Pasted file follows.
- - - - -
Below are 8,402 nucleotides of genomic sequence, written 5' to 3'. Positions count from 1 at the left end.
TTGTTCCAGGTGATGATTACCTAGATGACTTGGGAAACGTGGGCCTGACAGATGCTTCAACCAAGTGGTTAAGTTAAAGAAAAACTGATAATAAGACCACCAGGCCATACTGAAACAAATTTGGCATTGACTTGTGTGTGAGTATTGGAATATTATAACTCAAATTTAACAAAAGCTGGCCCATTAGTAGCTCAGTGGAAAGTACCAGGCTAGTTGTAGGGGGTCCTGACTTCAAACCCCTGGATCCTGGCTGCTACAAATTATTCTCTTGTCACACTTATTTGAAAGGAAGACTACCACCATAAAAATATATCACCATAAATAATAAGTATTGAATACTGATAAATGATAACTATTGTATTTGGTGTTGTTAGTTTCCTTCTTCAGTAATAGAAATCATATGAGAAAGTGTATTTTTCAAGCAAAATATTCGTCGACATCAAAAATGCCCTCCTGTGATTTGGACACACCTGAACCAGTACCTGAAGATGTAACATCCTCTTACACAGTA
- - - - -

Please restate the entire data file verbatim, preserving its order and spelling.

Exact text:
Below are 8,402 nucleotides of genomic sequence, written 5' to 3'. Positions count from 1 at the left end.
TTGTTCCAGGTGATGATTACCTAGATGACTTGGGAAACGTGGGCCTGACAGATGCTTCAACCAAGTGGTTAAGTTAAAGAAAAACTGATAATAAGACCACCAGGCCATACTGAAACAAATTTGGCATTGACTTGTGTGTGAGTATTGGAATATTATAACTCAAATTTAACAAAAGCTGGCCCATTAGTAGCTCAGTGGAAAGTACCAGGCTAGTTGTAGGGGGTCCTGACTTCAAACCCCTGGATCCTGGCTGCTACAAATTATTCTCTTGTCACACTTATTTGAAAGGAAGACTACCACCATAAAAATATATCACCATAAATAATAAGTATTGAATACTGATAAATGATAACTATTGTATTTGGTGTTGTTAGTTTCCTTCTTCAGTAATAGAAATCATATGAGAAAGTGTATTTTTCAAGCAAAATATTCGTCGACATCAAAAATGCCCTCCTGTGATTTGGACACACCTGAACCAGTACCTGAAGATGTAACATCCTCTTACACAGTA